NCET helps you explore business and technology
By Dave Archer
On the corner of Maestro Drive and Longley Lane, a relatively nondescript warehouse and office building stands quietly. It would be easy to pass by it and not know that it’s home to one of Arrow Electronics’ largest global warehouses and that components for devices you use every day pass through it.
“Every single day at some point by 10 a.m. you’ve touched a product that has probably had an impact through this facility,” said Danny Weibel, Director and general manager of NA programming centers at Arrow Electronics. “Your phone is an example. Every single thing you touch electronically probably has a component built into it that came through this facility.”
A Fortune 500 company with more than 20,000 employees worldwide, Arrow Electronics guides innovation forward for more than 200,000 leading technology manufacturers and service providers. With 2018 sales of $30 billion, Arrow develops technology solutions that improve business and daily life.
Its business reaches a host of industries, including aerospace and defense, business intelligence, lighting, data center, power management, internet of things, transportation, sustainability, cloud, mobility, security and more.
Its Reno presence began in 1990 when Arrow opened a 180,000-square-foot warehouse on Spice Island Drive. Now, it employs more than 1,000 people with more employees at its Stead value-added recovery operations. The 700,000-square-foot South Reno warehouse on Maestro Drive services all Arrow’s major electronics component manufacturing clients.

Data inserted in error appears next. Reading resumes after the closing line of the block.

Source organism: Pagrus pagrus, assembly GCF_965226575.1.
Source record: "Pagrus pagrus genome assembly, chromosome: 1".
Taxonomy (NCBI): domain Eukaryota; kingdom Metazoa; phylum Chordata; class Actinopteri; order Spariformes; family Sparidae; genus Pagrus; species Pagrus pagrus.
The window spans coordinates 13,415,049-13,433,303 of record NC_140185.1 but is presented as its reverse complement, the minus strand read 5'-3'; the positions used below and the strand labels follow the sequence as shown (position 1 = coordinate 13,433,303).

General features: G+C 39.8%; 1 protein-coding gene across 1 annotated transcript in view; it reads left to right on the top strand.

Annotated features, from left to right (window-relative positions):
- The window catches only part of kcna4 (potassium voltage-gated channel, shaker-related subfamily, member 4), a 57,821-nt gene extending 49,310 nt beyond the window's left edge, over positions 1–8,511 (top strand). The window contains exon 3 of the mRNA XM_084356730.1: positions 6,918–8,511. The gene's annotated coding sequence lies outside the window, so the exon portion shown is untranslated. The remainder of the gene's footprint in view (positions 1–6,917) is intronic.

The Reno team also provides programming services, wherein engineers add logic or intelligence to semiconductors upon client request. In Stead, Arrow’s VAR group recovers valuable components from obsolete electronics equipment.
The Reno location also participates in many of Arrow’s global initiatives. One of these is the SAM project, which modified a Corvette Stingray to empower quadriplegic, former Indy Car race driver Sam Schmidt to drive again. Technology from the SAM project is now being used to help other disabled individuals gain more access to driving and other movements.
Another, We Care Solar, a nonprofit that teamed with Arrow to ensure women can give birth in well-lit health facilities and to equip medical providers with the power to save lives.
The company’s motto is, “Five Years Out,” which Weibel said integral to its philosophy.
“We are continuing to design our resources, infrastructure, and planning model around the next five years,” Weibel said. “Not where we are today or tomorrow, but in five years, where do we want to be? When we look across our customer base, we’re constantly asking, where will you be five years from now so that we can support those endeavors?”
See Arrow Electronics’ 700,000-square-foot warehouse and distribution center in Reno and learn about its global impact during NCET’s Tech Wednesday event from 5:30–7:30 p.m. on July. For more information and to purchase registration, visit NCETwed.org.
Dave Archer is president/CEO of NCET, which produces educational and networking events to help people explore business and technology.